I love web performance conferences because I learn so much from interacting with other practitioners in my field. Velocity and WebPerfdays are the big conference + unconference pair in our field and so much happens there.

At WebPerfDays London last year, while adding support for SPDY to boomerang, I learnt about Chrome’s alternate performance timing object… one that was different from Navigation Timing.

That’s when I noticed that Chrome also reports when the the first paint happens.

First Paint

In Chrome, first paint is reported via the object returned from window.chrome.loadTimes(). If you’re a performance geek like me, you’ve probably just opened up your WebDev console and inspected this object, and you’ve probably seen that it looks something like this:

	commitLoadTime: 1384152185.366253
	connectionInfo: "http/1"
	finishDocumentLoadTime: 1384152185.810402
	finishLoadTime: 1384152185.906618
	firstPaintAfterLoadTime: 1384152185.974076
	firstPaintTime: 1384152185.817258
	navigationType: "Other"
	npnNegotiatedProtocol: "unknown"
	requestTime: 1384152185.094807
	startLoadTime: 1384152185.220614
	wasAlternateProtocolAvailable: false
	wasFetchedViaSpdy: false
	wasNpnNegotiated: false

firstPaintTime is what I cared about at the time. Note that it’s reported in seconds since the epoch with microsecond resolution, so everything before the decimal point is seconds and everything after it is microseconds. This is different from other JavaScript timestamps which are in milliseconds, possibly with microsecond resolution if using the High Resolution Timer.

IE too

Chrome is not the only browser that reports first paint. IE also reports it as part of window.performance.msFirstPaint, although in IE’s case it’s reported in milliseconds.

Other modern browsers

And this brings us to the topic of this post and why I love Velocity.

At Velocity New York earlier this year, I was chatting with Seth Walker from Etsy. Etsy was our first customer but more importantly keep contributing ideas that make boomerang better. This was one such idea.

Seth’s new engineer, Daniel Espeset worked on a proxy for detecting first paint. We compared the numbers to what Chrome’s firstPaintTime reported, and they were within 2-3 milliseconds of each other, so the proxy was pretty good on Chrome at least.

Daniel’s trick was to attach a handler to requestAnimationFrame, and measure when it first fired. The logic was that requestAnimationFrame fires when the browser is ready to draw something to screen, and the first time that happens is when the browser can first draw stuff to screen, ie, on first paint.

The brilliance is in its simplicity.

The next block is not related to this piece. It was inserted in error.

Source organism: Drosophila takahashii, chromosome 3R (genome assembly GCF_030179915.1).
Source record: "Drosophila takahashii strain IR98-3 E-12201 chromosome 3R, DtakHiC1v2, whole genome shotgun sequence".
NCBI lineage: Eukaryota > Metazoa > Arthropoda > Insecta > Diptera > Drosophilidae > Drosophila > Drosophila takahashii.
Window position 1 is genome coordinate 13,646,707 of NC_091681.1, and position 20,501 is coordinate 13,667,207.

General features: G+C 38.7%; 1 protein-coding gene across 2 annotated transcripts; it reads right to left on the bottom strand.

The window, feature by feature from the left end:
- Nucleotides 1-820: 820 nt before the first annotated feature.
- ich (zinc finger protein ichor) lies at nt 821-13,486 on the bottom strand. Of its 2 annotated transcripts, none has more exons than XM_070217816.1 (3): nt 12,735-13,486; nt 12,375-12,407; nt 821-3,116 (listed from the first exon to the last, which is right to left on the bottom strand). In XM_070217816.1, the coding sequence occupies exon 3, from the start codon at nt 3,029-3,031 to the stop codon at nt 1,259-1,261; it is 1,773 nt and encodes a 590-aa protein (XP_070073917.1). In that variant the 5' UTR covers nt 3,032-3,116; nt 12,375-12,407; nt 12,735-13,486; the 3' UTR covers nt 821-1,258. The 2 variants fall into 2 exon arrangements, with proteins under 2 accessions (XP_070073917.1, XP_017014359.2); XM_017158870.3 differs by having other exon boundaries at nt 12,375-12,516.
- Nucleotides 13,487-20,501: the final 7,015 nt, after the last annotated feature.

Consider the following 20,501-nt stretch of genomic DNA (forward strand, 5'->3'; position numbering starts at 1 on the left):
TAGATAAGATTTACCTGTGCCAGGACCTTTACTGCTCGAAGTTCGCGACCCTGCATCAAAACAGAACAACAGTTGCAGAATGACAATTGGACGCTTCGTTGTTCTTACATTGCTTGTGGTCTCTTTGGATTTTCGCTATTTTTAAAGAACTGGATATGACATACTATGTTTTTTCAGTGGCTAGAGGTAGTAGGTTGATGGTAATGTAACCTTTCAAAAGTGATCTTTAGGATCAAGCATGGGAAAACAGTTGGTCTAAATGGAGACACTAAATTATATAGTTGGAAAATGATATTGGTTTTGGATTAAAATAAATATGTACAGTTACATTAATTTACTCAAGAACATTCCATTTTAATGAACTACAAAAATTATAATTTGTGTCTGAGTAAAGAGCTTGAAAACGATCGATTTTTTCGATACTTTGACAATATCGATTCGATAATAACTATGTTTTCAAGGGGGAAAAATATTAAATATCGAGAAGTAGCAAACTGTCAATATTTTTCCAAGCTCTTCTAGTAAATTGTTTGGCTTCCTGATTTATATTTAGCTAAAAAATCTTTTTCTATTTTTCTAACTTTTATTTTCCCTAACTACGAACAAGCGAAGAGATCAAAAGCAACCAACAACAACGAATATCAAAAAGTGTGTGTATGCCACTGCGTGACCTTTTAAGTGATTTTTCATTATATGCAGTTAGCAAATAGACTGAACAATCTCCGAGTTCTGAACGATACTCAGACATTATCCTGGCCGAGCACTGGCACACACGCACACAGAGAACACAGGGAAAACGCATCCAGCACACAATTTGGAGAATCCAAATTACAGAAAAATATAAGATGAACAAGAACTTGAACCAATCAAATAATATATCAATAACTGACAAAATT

I won’t post code here. I’ll let Daniel do that, or wait for his pull request to boomerang.

Older browsers

And this is where it gets even better. While chatting with Steve a little later in the conference, he mentioned another one of our customers who had a different proxy for first paint.

Flipkart.com is an online marketplace in India, much like what Amazon is in the US. They’d been using boomerang to measure load time long before lognormal was founded, and moved over to our platform soon after.

Flipkart’s idea was to measure when the last CSS file had finished loading. Since CSS blocks rendering, this was a pretty good lower limit of when rendering could start. It may not tell you that rendering has in fact started, but it’s pretty certain that nothing has rendered before this time.

The full list

So for the full list of first paint measures, I’d go through in this order:

  1. Attach a handler to requestAnimationFrame and remove it when it fires.
  2. Attach a handler to the onload event of all my CSS files (probably do this inline) (Edit: Andy Davies suggests all blocking resources in the HEAD instead of just CSS)
  3. Check for window.chrome.loadTimes().firstPaintTime or window.performance.msFirstPaint
  4. Use the earliest time from 1. and 3. or use the time from 2. if neither 1. or 3. are available.

See the Navigation Timing Plugin for what we have right now.

Do you have a better hack in place? Let us know in the comments.


I’d like to thank Daniel Espeset for his technique, Seth Walker for showing it to me and Steve Souders for letting me know about the CSS hack.

I’d also like to thank all of our customers. You’re all performance geeks just like we are, and a lot of the awesome sauce in our products come from ideas that you share with us. The above is just one example.

Update 2013-11-25

We’ve been doing a lot of testing on these techniques, and at the moment it looks like the requestAnimationFrame hack only works correctly on Chrome. All other browsers fire the first RAF within 40ms of the page starting up, even before HEAD has completed loading, and then repeatedly every 13-23ms.

This is likely a bug in all browsers since painting cannot start until HEAD has loaded. From the MDN docs:

The window.requestAnimationFrame() method tells the browser that you wish to perform an animation and requests that the browser call a specified function to update an animation before the next repaint.

I have no idea why this happens. Unfortunately, since Chrome already reports first paint time, this technique won’t be very useful until browsers fix their bug.

Strangely, Opera, which uses Chrome’s engine, also has the bug. On the other hand, since Opera uses Chrome’s engine, it also exposes window.chrome.loadTimes()